By Lauren Van Hemert
If you go into the North Carolina Theatre production of Mamma Mia! looking for a piece of theater that is prophetic or life-changing, then you might be disappointed. But, if you go into it, like most theater-goers familiar with the show and the music do, as a form of escapism, then this production fires on all cylinders.
The story revolves around a wedding. Young Sophie is getting married and wants her father to walk her down the aisle. The problem is, she has three possible fathers, Sam, Harry, and Bill. So, she invites them all to the wedding, with the hope of figuring out which one is her real dad. Chaos and comedy, sometimes bordering on the ridiculous, ensue, but that, along with the ABBA songbook, is the joy of Mamma Mia!
Let’s face it if you are going to produce a formulaic show, and what could be more formulaic than a jukebox musical, then you need to know which elements within the confines of that structure need to come together to be successful. You can rely on instinct or fall back on your experience, and fortunately for North Carolina Theatre, Director Eric Woodall brings both his keen watchful eye, along with a wealth of experience and history with the show, to this production.
Woodall’s relationship with Mamma Mia! goes back to his days working as a casting director for Tara Rubin. In fact, not only was Mamma Mia! the first show he ever cast when he began working at the firm over a decade ago, but he also worked as Resident Director of the Broadway, Las Vegas, and National touring companies.
And he’s not alone in his quest to revisit and reimagine Mamma Mia! for the North Carolina Theatre stage. Choreographer Monica Kapoor, who is responsible for the high-octane, tight dance numbers in this production, spent seven years on Broadway performing in Mamma Mia!. And Music Director Edward G. Robinson not only served as Musical Director the North American US premieres of Mamma Mia!, but also as served as Music Supervisor of the first National Tour. He’s responsible for the distinctive sound of this production coming from both on stage and off.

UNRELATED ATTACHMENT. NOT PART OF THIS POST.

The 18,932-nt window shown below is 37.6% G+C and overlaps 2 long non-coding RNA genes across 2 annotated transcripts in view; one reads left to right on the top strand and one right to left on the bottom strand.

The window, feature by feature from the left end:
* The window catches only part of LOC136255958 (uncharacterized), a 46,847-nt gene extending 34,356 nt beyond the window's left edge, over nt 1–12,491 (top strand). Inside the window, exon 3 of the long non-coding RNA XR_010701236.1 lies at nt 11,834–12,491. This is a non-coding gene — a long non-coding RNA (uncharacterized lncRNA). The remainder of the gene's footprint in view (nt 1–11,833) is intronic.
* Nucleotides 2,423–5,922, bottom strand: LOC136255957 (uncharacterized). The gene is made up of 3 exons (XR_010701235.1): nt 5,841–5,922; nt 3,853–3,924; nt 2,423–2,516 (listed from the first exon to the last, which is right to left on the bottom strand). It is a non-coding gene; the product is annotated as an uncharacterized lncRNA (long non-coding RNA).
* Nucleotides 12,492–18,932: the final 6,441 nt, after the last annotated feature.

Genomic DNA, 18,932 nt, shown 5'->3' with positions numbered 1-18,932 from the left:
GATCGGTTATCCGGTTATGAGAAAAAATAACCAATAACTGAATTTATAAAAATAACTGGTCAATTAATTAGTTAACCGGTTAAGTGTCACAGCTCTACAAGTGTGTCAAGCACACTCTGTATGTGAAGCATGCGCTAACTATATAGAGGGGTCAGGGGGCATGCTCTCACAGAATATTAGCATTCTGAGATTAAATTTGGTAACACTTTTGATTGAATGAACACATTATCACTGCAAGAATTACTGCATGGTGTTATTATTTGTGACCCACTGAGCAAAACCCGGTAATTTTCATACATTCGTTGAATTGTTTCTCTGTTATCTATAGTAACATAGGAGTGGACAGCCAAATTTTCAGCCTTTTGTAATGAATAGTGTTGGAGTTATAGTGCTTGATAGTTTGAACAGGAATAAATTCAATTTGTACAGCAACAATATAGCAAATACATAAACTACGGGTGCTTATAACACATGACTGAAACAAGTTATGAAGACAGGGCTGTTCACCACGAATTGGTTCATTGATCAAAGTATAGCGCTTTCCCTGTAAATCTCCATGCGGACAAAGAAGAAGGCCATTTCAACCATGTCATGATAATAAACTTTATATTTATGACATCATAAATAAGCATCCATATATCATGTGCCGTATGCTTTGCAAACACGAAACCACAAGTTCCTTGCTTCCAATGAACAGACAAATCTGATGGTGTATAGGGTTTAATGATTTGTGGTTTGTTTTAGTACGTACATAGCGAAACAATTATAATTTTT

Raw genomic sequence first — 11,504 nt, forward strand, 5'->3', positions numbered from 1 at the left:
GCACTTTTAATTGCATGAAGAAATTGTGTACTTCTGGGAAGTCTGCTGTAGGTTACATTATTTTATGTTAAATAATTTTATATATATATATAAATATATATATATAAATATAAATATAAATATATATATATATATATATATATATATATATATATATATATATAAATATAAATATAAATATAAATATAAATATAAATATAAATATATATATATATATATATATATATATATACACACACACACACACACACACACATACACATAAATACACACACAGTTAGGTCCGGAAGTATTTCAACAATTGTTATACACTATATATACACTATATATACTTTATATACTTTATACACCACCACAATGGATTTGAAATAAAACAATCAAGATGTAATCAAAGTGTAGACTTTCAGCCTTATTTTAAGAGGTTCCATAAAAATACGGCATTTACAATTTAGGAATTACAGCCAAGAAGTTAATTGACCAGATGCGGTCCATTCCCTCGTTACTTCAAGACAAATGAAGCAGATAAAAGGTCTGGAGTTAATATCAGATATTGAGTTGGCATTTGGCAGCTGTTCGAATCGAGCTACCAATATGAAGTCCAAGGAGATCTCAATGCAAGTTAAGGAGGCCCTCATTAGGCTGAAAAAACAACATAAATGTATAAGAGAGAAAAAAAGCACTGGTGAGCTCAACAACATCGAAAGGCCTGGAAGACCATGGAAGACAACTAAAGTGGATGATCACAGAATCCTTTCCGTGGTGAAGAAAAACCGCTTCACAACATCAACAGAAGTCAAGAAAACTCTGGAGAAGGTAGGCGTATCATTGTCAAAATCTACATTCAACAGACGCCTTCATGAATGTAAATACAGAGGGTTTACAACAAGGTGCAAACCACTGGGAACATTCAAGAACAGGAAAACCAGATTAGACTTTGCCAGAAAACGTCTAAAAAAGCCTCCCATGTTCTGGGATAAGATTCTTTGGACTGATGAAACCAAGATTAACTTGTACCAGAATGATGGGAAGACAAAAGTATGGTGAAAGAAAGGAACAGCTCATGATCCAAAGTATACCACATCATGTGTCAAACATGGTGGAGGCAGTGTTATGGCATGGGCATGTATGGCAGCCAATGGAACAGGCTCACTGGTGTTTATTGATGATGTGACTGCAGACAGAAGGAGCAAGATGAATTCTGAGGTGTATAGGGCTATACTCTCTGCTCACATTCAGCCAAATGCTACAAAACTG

In addition to a top-notch creative team, Woodall has assembled a cast of both veterans and newcomers to infuse this production with energy and heart. At the center of the adult love story between Sophie’s mom, Donna, and wannabe dad Sam, are real-life husband and wife Lauren Kennedy and Charlie Brady. Vocally, Kennedy is on her game, belting out song after song, but she is especially captivating during “Winner Takes It All.” Brady too charms in multiple numbers, but commands the stage with his rendition of “Knowing Me, Knowing You.” But like many formulaic stories of this kind, it’s often the supporting characters who are the most memorable. And that is certainly the case here. Stephanie Pope (Tanya) and Lulu Picart (Rosie) as Donna’s best gal pals and back-up singers are comedic golden girls. An expressive Pope has some show-stopping moments, including a rousing rendition of “Does Your Mother Know.” Picart has her moment during “Take a Chance on Me” in which she seduces an unassuming Bill played by Estes Tarver. And both women will not disappoint fans of the ever-popular song “Dancing Queen,” in which they share the stage with Kennedy in an entertaining display that punctuates the trio’s physical and vocal prowess and onstage chemistry.
Structurally, the second act doesn’t have nearly the same verve as the first, but stick around, because the payoff comes during the show’s finale, which will have you wishing you had worn your bellbottoms and platform shoes. Cheaper than a plane ticket to the Greek Isles, the North Carolina Theatre production of Mamma Mia! is a musical trip and adrenaline rush that will have you singing, dancing, and smiling all the way into next week.
Mamma Mia! runs through Sunday at The Duke Energy Center for the Performing Arts. For more information visit: https://nctheatre.com/.
Click here to listen to this week’s RDU on Stage podcast episode featuring Eric Woodall, Charlie Brady, and Lauren Kennedy.